The ROG Strix 650 uses a good Seasonic platform, so its high performance in almost all areas is not surprising. Moreover, Asus asked for several modifications in this platform, which allow for a dead silent operation. Compared to the older Seasonic Focus Plus Gold model (a newer version is available but we haven't tested it), the ROG Strix model is notably quieter.
This means that the large heat sinks indeed make a difference and play their role in keeping the overall noise output low, despite the double ball-bearing fan. This is the only PSU in this category, using a DBB fan instead of a rifle or fluid dynamic bearing, which are less noisy but don't live long under high operating temperatures.(opens in new tab)
The ROG Strix 650 is a good power supply, but it has several shortcomings, with the most significant being the high asking price. The short distance between several of its peripheral connectors can also create compatibility issues with some chassis.
Moreover, we would like to see a more efficient 5VSB rail, higher efficiency at super-light loads, and compatibility with the alternative sleep mode, to be fully compliant with the upcoming ATX spec's requirements. With less money, you can get a Seasonic GX-650 or the Corsair RM650x, with the latter achieving higher performance, and also having notably lower noise output. If its price drops or you find one on sale, the ROG Strix 650 would be a much better value relative to its competitors.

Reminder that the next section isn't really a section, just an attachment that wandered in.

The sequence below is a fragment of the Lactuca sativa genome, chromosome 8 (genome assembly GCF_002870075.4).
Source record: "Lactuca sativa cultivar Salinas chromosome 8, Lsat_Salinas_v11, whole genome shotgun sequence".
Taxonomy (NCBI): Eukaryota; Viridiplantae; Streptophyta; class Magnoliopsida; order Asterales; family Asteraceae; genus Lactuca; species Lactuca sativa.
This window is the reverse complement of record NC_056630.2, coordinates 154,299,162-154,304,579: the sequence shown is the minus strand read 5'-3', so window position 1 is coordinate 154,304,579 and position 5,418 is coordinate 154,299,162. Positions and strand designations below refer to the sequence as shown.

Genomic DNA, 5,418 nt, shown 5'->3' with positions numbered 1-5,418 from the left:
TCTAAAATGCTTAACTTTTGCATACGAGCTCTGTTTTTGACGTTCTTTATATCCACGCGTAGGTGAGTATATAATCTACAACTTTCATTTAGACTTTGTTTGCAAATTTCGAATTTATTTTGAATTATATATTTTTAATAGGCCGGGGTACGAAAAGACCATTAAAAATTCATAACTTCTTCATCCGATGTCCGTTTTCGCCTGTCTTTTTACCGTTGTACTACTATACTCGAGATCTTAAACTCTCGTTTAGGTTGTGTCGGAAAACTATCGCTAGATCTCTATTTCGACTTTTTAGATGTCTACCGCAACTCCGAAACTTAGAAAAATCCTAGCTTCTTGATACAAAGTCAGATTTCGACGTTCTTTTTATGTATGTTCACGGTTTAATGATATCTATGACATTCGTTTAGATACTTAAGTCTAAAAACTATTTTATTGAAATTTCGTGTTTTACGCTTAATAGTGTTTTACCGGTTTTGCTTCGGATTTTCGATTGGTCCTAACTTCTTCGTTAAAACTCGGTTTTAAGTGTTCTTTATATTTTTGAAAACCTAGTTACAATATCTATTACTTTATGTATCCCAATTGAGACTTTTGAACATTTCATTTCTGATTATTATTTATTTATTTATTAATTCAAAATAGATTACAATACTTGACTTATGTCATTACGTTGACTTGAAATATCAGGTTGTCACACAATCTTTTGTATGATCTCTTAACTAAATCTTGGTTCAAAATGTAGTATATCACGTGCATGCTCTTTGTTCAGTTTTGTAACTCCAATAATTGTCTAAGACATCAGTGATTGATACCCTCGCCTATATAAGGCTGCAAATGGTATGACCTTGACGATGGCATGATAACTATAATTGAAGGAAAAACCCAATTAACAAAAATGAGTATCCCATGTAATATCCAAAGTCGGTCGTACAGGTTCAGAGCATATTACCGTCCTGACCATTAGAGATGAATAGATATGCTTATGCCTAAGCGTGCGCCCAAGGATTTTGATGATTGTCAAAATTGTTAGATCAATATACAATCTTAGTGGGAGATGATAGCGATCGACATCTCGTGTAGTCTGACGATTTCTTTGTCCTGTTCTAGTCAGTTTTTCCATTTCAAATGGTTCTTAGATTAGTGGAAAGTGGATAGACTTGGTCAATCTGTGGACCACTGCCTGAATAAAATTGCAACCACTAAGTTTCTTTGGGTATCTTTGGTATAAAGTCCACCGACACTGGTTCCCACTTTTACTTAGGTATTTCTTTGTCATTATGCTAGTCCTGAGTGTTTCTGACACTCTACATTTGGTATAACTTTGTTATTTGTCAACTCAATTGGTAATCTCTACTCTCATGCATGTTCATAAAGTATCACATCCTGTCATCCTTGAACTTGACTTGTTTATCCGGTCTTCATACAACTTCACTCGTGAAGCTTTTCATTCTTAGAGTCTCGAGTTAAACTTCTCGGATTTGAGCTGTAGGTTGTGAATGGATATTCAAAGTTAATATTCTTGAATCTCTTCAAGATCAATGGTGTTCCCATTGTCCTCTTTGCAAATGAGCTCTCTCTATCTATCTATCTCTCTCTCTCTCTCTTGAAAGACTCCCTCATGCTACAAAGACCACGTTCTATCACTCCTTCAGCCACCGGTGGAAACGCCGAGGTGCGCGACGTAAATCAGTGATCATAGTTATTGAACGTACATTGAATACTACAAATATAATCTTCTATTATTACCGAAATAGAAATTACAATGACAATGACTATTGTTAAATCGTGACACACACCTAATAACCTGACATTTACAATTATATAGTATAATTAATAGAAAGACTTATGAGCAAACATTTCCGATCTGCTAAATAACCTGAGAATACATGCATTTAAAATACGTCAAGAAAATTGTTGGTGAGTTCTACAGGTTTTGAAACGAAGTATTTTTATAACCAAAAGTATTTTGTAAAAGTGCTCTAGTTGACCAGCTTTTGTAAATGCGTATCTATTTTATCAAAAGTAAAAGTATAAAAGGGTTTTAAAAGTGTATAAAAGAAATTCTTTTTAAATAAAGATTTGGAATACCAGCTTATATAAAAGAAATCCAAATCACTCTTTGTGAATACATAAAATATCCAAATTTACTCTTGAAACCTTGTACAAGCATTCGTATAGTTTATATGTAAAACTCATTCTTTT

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Disclaimer: Aris Mpitziopoulos is Tom's Hardware's PSU reviewer. He is also the Chief Testing Engineer of Cybenetics and developed the Cybenetics certification methodologies apart from his role on Tom's Hardware. Neither Tom's Hardware nor its parent company, Future PLC, are financially involved with Cybenetics. Aris does not perform the actual certifications for Cybenetics.